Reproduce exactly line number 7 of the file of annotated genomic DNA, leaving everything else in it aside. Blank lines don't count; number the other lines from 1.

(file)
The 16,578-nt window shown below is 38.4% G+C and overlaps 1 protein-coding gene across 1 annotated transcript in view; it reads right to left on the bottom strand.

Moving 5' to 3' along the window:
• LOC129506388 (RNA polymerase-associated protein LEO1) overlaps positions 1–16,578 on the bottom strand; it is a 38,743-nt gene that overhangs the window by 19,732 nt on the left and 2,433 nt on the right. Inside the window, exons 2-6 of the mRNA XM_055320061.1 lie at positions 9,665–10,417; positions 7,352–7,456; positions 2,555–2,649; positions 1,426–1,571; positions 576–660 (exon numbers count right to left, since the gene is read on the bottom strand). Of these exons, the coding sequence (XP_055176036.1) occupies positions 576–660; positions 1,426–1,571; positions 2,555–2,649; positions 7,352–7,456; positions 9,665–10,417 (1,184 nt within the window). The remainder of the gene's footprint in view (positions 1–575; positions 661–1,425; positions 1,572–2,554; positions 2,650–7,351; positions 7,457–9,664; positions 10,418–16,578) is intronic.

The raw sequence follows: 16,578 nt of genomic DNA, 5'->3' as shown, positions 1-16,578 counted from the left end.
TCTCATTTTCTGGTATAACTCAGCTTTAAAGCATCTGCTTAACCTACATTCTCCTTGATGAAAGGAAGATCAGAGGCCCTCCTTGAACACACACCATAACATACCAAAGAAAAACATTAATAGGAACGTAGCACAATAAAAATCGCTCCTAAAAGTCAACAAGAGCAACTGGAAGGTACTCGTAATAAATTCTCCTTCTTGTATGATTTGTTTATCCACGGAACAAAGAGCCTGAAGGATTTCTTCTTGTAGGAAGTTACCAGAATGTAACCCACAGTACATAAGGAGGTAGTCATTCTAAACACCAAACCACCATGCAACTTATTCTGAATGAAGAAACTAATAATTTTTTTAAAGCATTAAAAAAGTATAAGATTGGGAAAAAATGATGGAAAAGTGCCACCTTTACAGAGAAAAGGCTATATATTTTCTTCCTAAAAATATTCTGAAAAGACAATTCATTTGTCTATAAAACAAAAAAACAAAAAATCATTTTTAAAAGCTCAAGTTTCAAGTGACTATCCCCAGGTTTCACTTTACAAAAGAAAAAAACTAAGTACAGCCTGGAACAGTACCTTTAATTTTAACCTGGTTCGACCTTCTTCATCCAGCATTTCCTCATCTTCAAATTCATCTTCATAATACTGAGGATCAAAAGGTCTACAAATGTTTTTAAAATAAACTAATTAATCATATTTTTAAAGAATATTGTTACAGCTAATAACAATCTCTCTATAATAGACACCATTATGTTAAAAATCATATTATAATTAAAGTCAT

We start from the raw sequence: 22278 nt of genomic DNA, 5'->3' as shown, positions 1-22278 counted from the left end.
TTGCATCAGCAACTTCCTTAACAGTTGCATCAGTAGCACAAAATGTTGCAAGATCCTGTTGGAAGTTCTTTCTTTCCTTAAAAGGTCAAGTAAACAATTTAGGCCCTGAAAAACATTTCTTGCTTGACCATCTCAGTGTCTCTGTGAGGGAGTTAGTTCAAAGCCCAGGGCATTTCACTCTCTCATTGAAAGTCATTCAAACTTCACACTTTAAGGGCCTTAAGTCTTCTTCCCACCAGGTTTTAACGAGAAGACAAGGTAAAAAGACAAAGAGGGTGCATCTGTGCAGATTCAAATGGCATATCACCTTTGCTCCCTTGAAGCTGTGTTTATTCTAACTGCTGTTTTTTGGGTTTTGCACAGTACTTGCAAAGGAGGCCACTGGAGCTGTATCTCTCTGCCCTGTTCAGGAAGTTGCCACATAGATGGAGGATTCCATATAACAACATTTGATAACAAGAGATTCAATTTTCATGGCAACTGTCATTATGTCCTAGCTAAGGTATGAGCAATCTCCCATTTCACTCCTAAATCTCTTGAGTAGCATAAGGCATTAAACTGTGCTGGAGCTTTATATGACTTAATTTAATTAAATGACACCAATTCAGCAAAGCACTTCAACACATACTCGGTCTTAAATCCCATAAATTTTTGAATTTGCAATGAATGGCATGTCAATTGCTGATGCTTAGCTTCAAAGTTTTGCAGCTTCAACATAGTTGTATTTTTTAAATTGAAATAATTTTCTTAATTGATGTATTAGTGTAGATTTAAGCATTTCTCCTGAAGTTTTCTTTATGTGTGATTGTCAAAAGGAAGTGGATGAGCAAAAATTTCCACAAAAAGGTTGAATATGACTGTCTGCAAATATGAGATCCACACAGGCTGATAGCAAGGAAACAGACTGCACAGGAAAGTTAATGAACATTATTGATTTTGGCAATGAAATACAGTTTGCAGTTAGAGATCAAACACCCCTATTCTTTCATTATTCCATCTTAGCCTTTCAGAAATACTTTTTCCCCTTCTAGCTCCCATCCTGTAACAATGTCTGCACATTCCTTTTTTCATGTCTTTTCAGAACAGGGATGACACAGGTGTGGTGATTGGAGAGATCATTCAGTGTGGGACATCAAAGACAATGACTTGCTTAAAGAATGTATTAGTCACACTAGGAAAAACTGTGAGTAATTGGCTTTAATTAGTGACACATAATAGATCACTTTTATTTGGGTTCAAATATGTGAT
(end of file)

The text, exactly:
TTGCATCAGCAACTTCCTTAACAGTTGCATCAGTAGCACAAAATGTTGCAAGATCCTGTTGGAAGTTCTTTCTTTCCTTAAAAGGTCAAGTAAACAATTTAGGCCCTGAAAAACATTTCTTGCTTGACCATCTCAGTGTCTCTGTGAGGGAGTTAGTTCAAAGCCCAGGGCATTTCACTCTCTCATTGAAAGTCATTCAAACTTCACACTTTAAGGGCCTTAAGTCTTCTTCCCACCAGGTTTTAACGAGAAGACAAGGTAAAAAGACAAAGAGGGTGCATCTGTGCAGATTCAAATGGCATATCACCTTTGCTCCCTTGAAGCTGTGTTTATTCTAACTGCTGTTTTTTGGGTTTTGCACAGTACTTGCAAAGGAGGCCACTGGAGCTGTATCTCTCTGCCCTGTTCAGGAAGTTGCCACATAGATGGAGGATTCCATATAACAACATTTGATAACAAGAGATTCAATTTTCATGGCAACTGTCATTATGTCCTAGCTAAGGTATGAGCAATCTCCCATTTCACTCCTAAATCTCTTGAGTAGCATAAGGCATTAAACTGTGCTGGAGCTTTATATGACTTAATTTAATTAAATGACACCAATTCAGCAAAGCACTTCAACACATACTCGGTCTTAAATCCCATAAATTTTTGAATTTGCAATGAATGGCATGTCAATTGCTGATGCTTAGCTTCAAAGTTTTGCAGCTTCAACATAGTTGTATTTTTTAAATTGAAATAATTTTCTTAATTGATGTATTAGTGTAGATTTAAGCATTTCTCCTGAAGTTTTCTTTATGTGTGATTGTCAAAAGGAAGTGGATGAGCAAAAATTTCCACAAAAAGGTTGAATATGACTGTCTGCAAATATGAGATCCACACAGGCTGATAGCAAGGAAACAGACTGCACAGGAAAGTTAATGAACATTATTGATTTTGGCAATGAAATACAGTTTGCAGTTAGAGATCAAACACCCCTATTCTTTCATTATTCCATCTTAGCCTTTCAGAAATACTTTTTCCCCTTCTAGCTCCCATCCTGTAACAATGTCTGCACATTCCTTTTTTCATGTCTTTTCAGAACAGGGATGACACAGGTGTGGTGATTGGAGAGATCATTCAGTGTGGGACATCAAAGACAATGACTTGCTTAAAGAATGTATTAGTCACACTAGGAAAAACTGTGAGTAATTGGCTTTAATTAGTGACACATAATAGATCACTTTTATTTGGGTTCAAATATGTGAT